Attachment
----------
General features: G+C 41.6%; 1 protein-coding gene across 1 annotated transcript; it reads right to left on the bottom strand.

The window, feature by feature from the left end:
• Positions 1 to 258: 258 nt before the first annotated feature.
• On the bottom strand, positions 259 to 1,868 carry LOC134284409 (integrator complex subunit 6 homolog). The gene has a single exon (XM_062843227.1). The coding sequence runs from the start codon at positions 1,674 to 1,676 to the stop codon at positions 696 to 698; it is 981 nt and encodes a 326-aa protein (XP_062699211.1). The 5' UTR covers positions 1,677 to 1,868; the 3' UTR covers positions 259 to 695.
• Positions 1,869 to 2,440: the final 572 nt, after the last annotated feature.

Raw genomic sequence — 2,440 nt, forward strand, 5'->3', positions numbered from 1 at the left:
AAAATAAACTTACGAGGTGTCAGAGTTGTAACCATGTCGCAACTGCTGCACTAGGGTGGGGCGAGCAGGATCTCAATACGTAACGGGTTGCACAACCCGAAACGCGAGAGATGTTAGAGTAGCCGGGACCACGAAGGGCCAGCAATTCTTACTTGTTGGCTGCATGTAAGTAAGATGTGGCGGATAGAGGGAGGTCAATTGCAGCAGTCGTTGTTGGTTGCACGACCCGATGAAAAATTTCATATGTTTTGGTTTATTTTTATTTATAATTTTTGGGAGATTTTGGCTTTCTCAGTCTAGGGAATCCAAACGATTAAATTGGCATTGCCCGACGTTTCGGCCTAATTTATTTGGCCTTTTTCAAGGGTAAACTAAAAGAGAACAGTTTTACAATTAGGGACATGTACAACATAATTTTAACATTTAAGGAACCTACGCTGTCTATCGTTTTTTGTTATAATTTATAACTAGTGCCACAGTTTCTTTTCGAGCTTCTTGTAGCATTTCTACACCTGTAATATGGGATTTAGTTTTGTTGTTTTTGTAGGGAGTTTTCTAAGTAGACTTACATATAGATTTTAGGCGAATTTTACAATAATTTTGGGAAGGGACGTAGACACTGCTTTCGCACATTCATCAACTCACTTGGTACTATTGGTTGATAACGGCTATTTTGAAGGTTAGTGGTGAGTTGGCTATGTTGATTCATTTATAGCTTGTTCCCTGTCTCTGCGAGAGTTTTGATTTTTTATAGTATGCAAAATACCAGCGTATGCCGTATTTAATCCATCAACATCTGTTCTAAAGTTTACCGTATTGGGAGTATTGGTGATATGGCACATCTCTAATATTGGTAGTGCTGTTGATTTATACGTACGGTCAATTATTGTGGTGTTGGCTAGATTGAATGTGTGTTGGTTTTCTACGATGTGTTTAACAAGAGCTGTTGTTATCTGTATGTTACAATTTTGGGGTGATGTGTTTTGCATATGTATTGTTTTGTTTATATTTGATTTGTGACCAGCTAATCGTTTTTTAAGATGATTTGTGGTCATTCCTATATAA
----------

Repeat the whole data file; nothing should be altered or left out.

General features: G+C 41.6%; 1 protein-coding gene across 1 annotated transcript; it reads right to left on the bottom strand.

The window, feature by feature from the left end:
• Positions 1 to 258: 258 nt before the first annotated feature.
• On the bottom strand, positions 259 to 1,868 carry LOC134284409 (integrator complex subunit 6 homolog). The gene has a single exon (XM_062843227.1). The coding sequence runs from the start codon at positions 1,674 to 1,676 to the stop codon at positions 696 to 698; it is 981 nt and encodes a 326-aa protein (XP_062699211.1). The 5' UTR covers positions 1,677 to 1,868; the 3' UTR covers positions 259 to 695.
• Positions 1,869 to 2,440: the final 572 nt, after the last annotated feature.

Raw genomic sequence — 2,440 nt, forward strand, 5'->3', positions numbered from 1 at the left:
AAAATAAACTTACGAGGTGTCAGAGTTGTAACCATGTCGCAACTGCTGCACTAGGGTGGGGCGAGCAGGATCTCAATACGTAACGGGTTGCACAACCCGAAACGCGAGAGATGTTAGAGTAGCCGGGACCACGAAGGGCCAGCAATTCTTACTTGTTGGCTGCATGTAAGTAAGATGTGGCGGATAGAGGGAGGTCAATTGCAGCAGTCGTTGTTGGTTGCACGACCCGATGAAAAATTTCATATGTTTTGGTTTATTTTTATTTATAATTTTTGGGAGATTTTGGCTTTCTCAGTCTAGGGAATCCAAACGATTAAATTGGCATTGCCCGACGTTTCGGCCTAATTTATTTGGCCTTTTTCAAGGGTAAACTAAAAGAGAACAGTTTTACAATTAGGGACATGTACAACATAATTTTAACATTTAAGGAACCTACGCTGTCTATCGTTTTTTGTTATAATTTATAACTAGTGCCACAGTTTCTTTTCGAGCTTCTTGTAGCATTTCTACACCTGTAATATGGGATTTAGTTTTGTTGTTTTTGTAGGGAGTTTTCTAAGTAGACTTACATATAGATTTTAGGCGAATTTTACAATAATTTTGGGAAGGGACGTAGACACTGCTTTCGCACATTCATCAACTCACTTGGTACTATTGGTTGATAACGGCTATTTTGAAGGTTAGTGGTGAGTTGGCTATGTTGATTCATTTATAGCTTGTTCCCTGTCTCTGCGAGAGTTTTGATTTTTTATAGTATGCAAAATACCAGCGTATGCCGTATTTAATCCATCAACATCTGTTCTAAAGTTTACCGTATTGGGAGTATTGGTGATATGGCACATCTCTAATATTGGTAGTGCTGTTGATTTATACGTACGGTCAATTATTGTGGTGTTGGCTAGATTGAATGTGTGTTGGTTTTCTACGATGTGTTTAACAAGAGCTGTTGTTATCTGTATGTTACAATTTTGGGGTGATGTGTTTTGCATATGTATTGTTTTGTTTATATTTGATTTGTGACCAGCTAATCGTTTTTTAAGATGATTTGTGGTCATTCCTATATAA